Eric Holder is Absolutely Correct: The Right to Vote is Under Siege

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At the Democratic Convention on Tuesday night, former U.S. Attorney General Eric Holder – the first African American in history to hold that position – made a bold, harrowing statement about the state of voting rights in the United States. Everything he said was true.

“Finally, at a time when the right to vote is under siege – when Republicans brazenly assault the most fundamental right of our democracy – passing laws designed to stop people from voting, while closing locations in minority neighborhoods where people get the documents they need to vote – we need a president sensitive to these echoes of Jim Crow. We need a president who holds the right to vote as sacred and stands firm against any kind of modern-day poll tax.”

After the U.S. Supreme Court gutted the Voting Rights Act in its 2013 Shelby County v. Holder decision, states and jurisdictions no longer under federal oversight pushed through laws that have increased barriers to voting – barriers that disproportionately impact people of color, students, low-income people, and language minorities. Using Holder’s words, here’s a breakdown of recent voting discrimination in those formerly covered states:

  1. The right to vote is under siege.

Virginia. In 2012, Virginia passed a voter ID law that was approved by the Department of Justice (DOJ). But, after Shelby, the state legislature made the law significantly stricter, and it was implemented without additional DOJ review. Although about 200,000 voters lack a driver’s license in the state, a federal judge upheld the law in May.

  1. Republicans are brazenly assaulting the most fundamental right of our democracy.

North Carolina. Just weeks after the Shelby decision, North Carolina passed a monster voter suppression law that cut early voting by a week, eliminated same-day registration, stopped the counting of out-of-precinct ballots, required photo voter ID, and ended pre-registration for 16- and 17-year-olds. A federal judge upheld the law in April, and the 4th Circuit Court of Appeals is expected to rule on it soon.

  1. Laws are being passed to stop people from voting.

South Carolina. DOJ blocked a voter ID law in South Carolina in 2012, but approved it after the state agreed that voters could sign an affidavit if they lacked an ID – an important improvement given 178,000 registered voters lack a DMV-issued ID. For this year’s primary, however, officials in the state have confused voters about what’s really required.

  1. Places to get the documents needed to vote have threatened to close in minority neighborhoods.

Alabama. Last fall, Alabama proposed closing DMV offices in every single county in which African Americans make up more than 75 percent of registered voters, with no similar proposal for DMV offices in other counties. Following backlash and legal threats, Governor Robert Bentley said he would re-open the offices – but just for one day a month. NAACP Legal Defense and Educational Fund filed a lawsuit against the state, and the U.S. Department of Transportation launched an investigation.

  1. Modern-day poll taxes are real.

Texas. In October 2014, District Court Judge Nelva Gonzales Ramos, in a decision striking down the state’s restrictive voter ID law, wrote that the Texas law, implemented immediately after Shelby, “constitutes an unconstitutional poll tax.” Four federal courts have now ruled that the state’s law violates the VRA because it discriminates against Black and Latino voters, although Ramos’s ruling that it was intentionally discriminatory is still under consideration after a ruling by the 5th Circuit Court last week.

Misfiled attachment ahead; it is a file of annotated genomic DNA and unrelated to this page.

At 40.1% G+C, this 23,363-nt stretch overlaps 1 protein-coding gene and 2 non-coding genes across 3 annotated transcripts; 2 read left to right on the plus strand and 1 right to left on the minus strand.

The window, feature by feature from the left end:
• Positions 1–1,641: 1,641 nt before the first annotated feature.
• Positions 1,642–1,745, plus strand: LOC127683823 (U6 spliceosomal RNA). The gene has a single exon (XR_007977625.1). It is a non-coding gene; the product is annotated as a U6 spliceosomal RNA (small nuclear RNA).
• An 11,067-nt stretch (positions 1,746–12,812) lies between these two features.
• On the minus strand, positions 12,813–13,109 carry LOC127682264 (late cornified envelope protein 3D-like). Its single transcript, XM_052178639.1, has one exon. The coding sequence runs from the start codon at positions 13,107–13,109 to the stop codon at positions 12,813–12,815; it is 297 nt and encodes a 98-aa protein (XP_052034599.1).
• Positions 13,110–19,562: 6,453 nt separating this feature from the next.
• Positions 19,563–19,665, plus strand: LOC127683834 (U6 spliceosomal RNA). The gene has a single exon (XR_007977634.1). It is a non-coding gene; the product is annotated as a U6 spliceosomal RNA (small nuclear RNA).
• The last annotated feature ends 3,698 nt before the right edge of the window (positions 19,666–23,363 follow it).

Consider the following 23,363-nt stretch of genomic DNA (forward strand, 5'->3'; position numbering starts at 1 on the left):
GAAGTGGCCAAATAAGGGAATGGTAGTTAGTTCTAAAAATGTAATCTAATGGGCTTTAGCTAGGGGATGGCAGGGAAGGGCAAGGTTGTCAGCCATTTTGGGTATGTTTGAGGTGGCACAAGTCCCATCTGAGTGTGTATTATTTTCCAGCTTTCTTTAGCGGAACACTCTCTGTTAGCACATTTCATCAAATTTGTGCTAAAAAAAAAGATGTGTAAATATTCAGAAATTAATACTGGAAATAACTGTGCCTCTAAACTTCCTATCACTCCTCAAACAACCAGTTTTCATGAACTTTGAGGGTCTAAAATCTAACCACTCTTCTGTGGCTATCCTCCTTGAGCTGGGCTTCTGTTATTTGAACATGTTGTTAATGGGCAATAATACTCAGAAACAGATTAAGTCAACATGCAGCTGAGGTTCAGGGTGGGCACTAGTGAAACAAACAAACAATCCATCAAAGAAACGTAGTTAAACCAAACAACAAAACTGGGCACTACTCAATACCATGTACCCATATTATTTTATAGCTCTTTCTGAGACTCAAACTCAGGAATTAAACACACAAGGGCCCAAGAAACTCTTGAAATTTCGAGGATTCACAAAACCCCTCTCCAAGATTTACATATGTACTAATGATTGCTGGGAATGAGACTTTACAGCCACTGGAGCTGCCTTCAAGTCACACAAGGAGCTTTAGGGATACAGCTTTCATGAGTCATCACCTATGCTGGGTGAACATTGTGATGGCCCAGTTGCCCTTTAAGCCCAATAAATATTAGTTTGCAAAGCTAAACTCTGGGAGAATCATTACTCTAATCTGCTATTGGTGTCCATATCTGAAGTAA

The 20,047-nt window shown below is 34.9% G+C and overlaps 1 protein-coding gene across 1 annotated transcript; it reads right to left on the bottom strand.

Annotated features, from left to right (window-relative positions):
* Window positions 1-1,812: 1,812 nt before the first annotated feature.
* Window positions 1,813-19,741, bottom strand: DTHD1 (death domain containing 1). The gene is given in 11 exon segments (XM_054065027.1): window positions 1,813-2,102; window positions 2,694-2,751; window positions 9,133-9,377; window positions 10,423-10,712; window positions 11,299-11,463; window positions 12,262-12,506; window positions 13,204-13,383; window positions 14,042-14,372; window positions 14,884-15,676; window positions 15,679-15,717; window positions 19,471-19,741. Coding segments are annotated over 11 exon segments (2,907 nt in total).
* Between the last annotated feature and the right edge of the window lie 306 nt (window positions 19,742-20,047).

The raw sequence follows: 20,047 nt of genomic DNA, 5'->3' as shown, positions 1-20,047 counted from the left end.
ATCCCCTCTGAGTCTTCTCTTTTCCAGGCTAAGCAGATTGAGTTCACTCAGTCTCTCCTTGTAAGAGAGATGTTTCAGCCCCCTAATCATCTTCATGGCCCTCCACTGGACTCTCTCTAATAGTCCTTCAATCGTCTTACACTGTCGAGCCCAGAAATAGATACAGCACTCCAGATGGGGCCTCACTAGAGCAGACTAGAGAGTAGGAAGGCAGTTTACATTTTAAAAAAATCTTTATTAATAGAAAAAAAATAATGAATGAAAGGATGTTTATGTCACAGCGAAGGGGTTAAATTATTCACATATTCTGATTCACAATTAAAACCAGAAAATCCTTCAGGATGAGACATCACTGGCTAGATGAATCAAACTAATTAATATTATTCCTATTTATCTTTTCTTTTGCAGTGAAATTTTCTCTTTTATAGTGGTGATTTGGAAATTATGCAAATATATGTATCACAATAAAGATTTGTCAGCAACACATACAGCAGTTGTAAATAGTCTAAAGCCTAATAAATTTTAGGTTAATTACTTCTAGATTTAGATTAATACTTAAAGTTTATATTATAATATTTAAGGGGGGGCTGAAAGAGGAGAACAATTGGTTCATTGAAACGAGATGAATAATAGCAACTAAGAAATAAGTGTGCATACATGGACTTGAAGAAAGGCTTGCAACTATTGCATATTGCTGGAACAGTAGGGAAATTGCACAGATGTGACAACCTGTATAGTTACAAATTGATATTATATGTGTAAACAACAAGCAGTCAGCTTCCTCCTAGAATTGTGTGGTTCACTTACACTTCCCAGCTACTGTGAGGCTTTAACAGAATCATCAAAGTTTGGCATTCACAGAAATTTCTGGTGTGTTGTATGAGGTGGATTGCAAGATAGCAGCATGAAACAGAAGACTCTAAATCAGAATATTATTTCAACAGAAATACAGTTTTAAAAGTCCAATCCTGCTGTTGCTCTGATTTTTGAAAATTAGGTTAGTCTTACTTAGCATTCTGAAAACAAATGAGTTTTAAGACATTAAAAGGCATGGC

And there are plenty of other examples. Arizona, Florida, and Georgia – all competitive states in this year’s election – are no longer covered by Section 5 of the VRA. As a report we recently released notes, voter suppression unleashed in these states and others after the Shelby decision could determine the 2016 election. Holder’s statement Tuesday night may have sounded ominous, but that’s because voting discrimination – still persistent more than 50 years after the VRA – is precisely that.

Keith Ellison Just Called Out Speaker Ryan for Blocking a VRA Restoration

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At the Democratic Convention in Philadelphia on Monday night, Rep. Keith Ellison, D. Minn., slammed Speaker Paul Ryan, R. Wisc., for his inaction on voting rights.

“They don’t want us to vote,” Ellison said. “They want to push voter ID laws that block Black and Latino voters. Paul Ryan won’t even allow a vote to restore the Voting Rights Act.”

Here’s what Ellison is referring to:

Since the U.S. Supreme Court eviscerated the Voting Rights Act (VRA) in June 2013, Republican lawmakers in states no longer covered by the VRA have passed strict voter ID laws that disproportionately burden minority voters. Within minutes of the Supreme Court’s decision, then-Texas Attorney General Greg Abbott tweeted that the state’s strict voter ID law should go into effect immediately. The following day, Alabama said it would finally start enforcing the photo ID law it had passed two years earlier. And weeks later, North Carolina Governor Pat McCrory signed a monster voter suppression law (H.B. 589) that included a voter ID provision.

Just last week, the full U.S. Court of Appeals for the Fifth Circuit became the fourth federal court to say that Texas’ law violates the VRA because it discriminates against Black and Latino voters. A day before the 5th Circuit’s decision, a federal court struck down Wisconsin’s voter ID law as well. Speaker Ryan, who represents that state’s 1st congressional district, has been silent.

More than five months ago, Ryan told the Congressional Black Caucus (CBC) that he supports a bipartisan bill to restore the VRA, but that he can’t do anything about it. The bill was introduced by fellow Wisconsin Republican Rep. James Sensenbrenner, who championed the VRA’s last reauthorization signed into law 10 years ago this week.

Ryan’s refusal to act didn’t sit well with civil rights and voting rights advocates.